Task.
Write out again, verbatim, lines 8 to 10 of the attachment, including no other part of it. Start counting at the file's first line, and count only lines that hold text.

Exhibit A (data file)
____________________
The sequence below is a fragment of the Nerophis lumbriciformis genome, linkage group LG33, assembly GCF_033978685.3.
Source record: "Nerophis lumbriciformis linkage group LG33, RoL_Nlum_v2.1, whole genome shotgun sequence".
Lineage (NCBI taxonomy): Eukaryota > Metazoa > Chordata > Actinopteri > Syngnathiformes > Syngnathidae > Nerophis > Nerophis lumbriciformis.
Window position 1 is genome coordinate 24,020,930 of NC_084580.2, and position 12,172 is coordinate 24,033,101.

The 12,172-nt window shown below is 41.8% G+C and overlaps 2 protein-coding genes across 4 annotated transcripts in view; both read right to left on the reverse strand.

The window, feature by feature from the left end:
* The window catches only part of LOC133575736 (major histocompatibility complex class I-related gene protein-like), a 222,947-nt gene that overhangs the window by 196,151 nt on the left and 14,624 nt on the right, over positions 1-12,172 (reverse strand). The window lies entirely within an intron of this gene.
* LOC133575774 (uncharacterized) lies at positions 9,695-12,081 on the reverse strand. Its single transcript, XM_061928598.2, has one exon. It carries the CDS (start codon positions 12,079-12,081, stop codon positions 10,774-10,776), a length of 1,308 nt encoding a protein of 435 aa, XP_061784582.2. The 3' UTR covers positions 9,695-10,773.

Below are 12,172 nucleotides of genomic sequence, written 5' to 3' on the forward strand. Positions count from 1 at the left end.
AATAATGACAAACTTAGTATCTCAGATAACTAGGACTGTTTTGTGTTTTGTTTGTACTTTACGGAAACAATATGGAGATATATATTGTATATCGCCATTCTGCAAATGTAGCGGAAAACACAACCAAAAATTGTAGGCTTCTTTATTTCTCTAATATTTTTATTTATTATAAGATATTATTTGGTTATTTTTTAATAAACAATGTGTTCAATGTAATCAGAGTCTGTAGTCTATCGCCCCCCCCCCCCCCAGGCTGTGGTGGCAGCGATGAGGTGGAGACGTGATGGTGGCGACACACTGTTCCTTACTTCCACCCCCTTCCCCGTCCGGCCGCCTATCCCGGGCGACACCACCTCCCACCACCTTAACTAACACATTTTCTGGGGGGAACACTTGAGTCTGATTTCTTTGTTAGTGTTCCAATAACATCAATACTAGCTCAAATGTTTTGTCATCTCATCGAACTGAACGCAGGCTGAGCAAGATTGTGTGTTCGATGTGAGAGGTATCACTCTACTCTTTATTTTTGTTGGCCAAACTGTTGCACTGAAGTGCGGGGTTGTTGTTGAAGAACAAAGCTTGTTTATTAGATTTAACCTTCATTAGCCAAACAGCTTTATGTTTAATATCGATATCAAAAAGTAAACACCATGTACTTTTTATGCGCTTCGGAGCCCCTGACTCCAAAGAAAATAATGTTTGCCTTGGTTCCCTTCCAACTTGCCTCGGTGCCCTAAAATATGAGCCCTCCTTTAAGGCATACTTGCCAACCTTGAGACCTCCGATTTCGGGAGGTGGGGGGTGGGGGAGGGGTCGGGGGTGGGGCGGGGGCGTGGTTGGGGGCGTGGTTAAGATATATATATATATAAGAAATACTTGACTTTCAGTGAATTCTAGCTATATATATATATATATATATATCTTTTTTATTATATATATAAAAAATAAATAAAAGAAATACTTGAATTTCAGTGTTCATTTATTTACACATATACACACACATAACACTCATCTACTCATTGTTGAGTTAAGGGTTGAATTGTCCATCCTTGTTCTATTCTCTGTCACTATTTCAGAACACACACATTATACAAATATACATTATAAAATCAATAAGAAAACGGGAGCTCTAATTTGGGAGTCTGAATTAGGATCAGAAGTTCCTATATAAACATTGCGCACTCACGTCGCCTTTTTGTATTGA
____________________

* LOC133575774 (uncharacterized) lies at positions 9,695-12,081 on the reverse strand. Its single transcript, XM_061928598.2, has one exon. It carries the CDS (start codon positions 12,079-12,081, stop codon positions 10,774-10,776), a length of 1,308 nt encoding a protein of 435 aa, XP_061784582.2. The 3' UTR covers positions 9,695-10,773.

Below are 12,172 nucleotides of genomic sequence, written 5' to 3' on the forward strand. Positions count from 1 at the left end.
AATAATGACAAACTTAGTATCTCAGATAACTAGGACTGTTTTGTGTTTTGTTTGTACTTTACGGAAACAATATGGAGATATATATTGTATATCGCCATTCTGCAAATGTAGCGGAAAACACAACCAAAAATTGTAGGCTTCTTTATTTCTCTAATATTTTTATTTATTATAAGATATTATTTGGTTATTTTTTAATAAACAATGTGTTCAATGTAATCAGAGTCTGTAGTCTATCGCCCCCCCCCCCCCCAGGCTGTGGTGGCAGCGATGAGGTGGAGACGTGATGGTGGCGACACACTGTTCCTTACTTCCACCCCCTTCCCCGTCCGGCCGCCTATCCCGGGCGACACCACCTCCCACCACCTTAACTAACACATTTTCTGGGGGGAACACTTGAGTCTGATTTCTTTGTTAGTGTTCCAATAACATCAATACTAGCTCAAATGTTTTGTCATCTCATCGAACTGAACGCAGGCTGAGCAAGATTGTGTGTTCGATGTGAGAGGTATCACTCTACTCTTTATTTTTGTTGGCCAAACTGTTGCACTGAAGTGCGGGGTTGTTGTTGAAGAACAAAGCTTGTTTATTAGATTTAACCTTCATTAGCCAAACAGCTTTATGTTTAATATCGATATCAAAAAGTAAACACCATGTACTTTTTATGCGCTTCGGAGCCCCTGACTCCAAAGAAAATAATGTTTGCCTTGGTTCCCTTCCAACTTGCCTCGGTGCCCTAAAATATGAGCCCTCCTTTAAGGCATACTTGCCAACCTTGAGACCTCCGATTTCGGGAGGTGGGGGGTGGGGGAGGGGTCGGGGGTGGGGCGGGGGCGTGGTTGGGGGCGTGGTTAAGATATATATATATATAAGAAATACTTGACTTTCAGTGAATTCTAGCTATATATATATATATATATATATCTTTTTTATTATATATATAAAAAATAAATAAAAGAAATACTTGAATTTCAGTGTTCATTTATTTACACATATACACACACATAACACTCATCTACTCATTGTTGAGTTAAGGGTTGAATTGTCCATCCTTGTTCTATTCTCTGTCACTATTTCAGAACACACACATTATACAAATATACATTATAAAATCAATAAGAAAACGGGAGCTCTAATTTGGGAGTCTGAATTAGGATCAGAAGTTCCTATATAAACATTGCGCACTCACGTCGCCTTTTTGTATTGA